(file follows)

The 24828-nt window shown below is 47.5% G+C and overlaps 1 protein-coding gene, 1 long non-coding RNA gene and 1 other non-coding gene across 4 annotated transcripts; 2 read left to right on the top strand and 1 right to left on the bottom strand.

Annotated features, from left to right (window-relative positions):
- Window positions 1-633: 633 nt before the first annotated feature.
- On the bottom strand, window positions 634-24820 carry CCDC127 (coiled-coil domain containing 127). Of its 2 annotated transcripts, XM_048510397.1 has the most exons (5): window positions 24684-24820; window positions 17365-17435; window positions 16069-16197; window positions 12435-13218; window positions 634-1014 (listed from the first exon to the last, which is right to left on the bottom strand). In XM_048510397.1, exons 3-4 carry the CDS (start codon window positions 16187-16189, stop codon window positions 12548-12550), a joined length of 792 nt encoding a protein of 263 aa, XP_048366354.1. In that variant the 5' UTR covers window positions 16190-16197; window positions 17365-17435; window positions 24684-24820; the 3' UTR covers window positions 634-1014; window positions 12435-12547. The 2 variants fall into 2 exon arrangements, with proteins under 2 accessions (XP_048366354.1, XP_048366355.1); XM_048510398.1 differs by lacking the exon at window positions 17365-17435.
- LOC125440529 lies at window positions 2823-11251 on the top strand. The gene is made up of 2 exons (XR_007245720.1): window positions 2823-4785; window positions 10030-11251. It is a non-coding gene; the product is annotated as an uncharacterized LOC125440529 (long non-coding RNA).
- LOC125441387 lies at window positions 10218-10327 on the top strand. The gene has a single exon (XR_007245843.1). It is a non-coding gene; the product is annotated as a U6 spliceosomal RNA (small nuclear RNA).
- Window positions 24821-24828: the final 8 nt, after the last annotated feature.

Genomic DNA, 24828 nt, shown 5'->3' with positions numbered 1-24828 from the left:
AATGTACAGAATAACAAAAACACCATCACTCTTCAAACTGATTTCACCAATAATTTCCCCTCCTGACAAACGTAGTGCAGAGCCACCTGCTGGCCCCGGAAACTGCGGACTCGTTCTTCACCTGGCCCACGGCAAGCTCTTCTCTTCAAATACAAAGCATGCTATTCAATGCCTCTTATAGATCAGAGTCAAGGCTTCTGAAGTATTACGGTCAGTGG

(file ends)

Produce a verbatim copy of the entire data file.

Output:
The 24828-nt window shown below is 47.5% G+C and overlaps 1 protein-coding gene, 1 long non-coding RNA gene and 1 other non-coding gene across 4 annotated transcripts; 2 read left to right on the top strand and 1 right to left on the bottom strand.

Annotated features, from left to right (window-relative positions):
- Window positions 1-633: 633 nt before the first annotated feature.
- On the bottom strand, window positions 634-24820 carry CCDC127 (coiled-coil domain containing 127). Of its 2 annotated transcripts, XM_048510397.1 has the most exons (5): window positions 24684-24820; window positions 17365-17435; window positions 16069-16197; window positions 12435-13218; window positions 634-1014 (listed from the first exon to the last, which is right to left on the bottom strand). In XM_048510397.1, exons 3-4 carry the CDS (start codon window positions 16187-16189, stop codon window positions 12548-12550), a joined length of 792 nt encoding a protein of 263 aa, XP_048366354.1. In that variant the 5' UTR covers window positions 16190-16197; window positions 17365-17435; window positions 24684-24820; the 3' UTR covers window positions 634-1014; window positions 12435-12547. The 2 variants fall into 2 exon arrangements, with proteins under 2 accessions (XP_048366354.1, XP_048366355.1); XM_048510398.1 differs by lacking the exon at window positions 17365-17435.
- LOC125440529 lies at window positions 2823-11251 on the top strand. The gene is made up of 2 exons (XR_007245720.1): window positions 2823-4785; window positions 10030-11251. It is a non-coding gene; the product is annotated as an uncharacterized LOC125440529 (long non-coding RNA).
- LOC125441387 lies at window positions 10218-10327 on the top strand. The gene has a single exon (XR_007245843.1). It is a non-coding gene; the product is annotated as a U6 spliceosomal RNA (small nuclear RNA).
- Window positions 24821-24828: the final 8 nt, after the last annotated feature.

Genomic DNA, 24828 nt, shown 5'->3' with positions numbered 1-24828 from the left:
AATGTACAGAATAACAAAAACACCATCACTCTTCAAACTGATTTCACCAATAATTTCCCCTCCTGACAAACGTAGTGCAGAGCCACCTGCTGGCCCCGGAAACTGCGGACTCGTTCTTCACCTGGCCCACGGCAAGCTCTTCTCTTCAAATACAAAGCATGCTATTCAATGCCTCTTATAGATCAGAGTCAAGGCTTCTGAAGTATTACGGTCAGTGG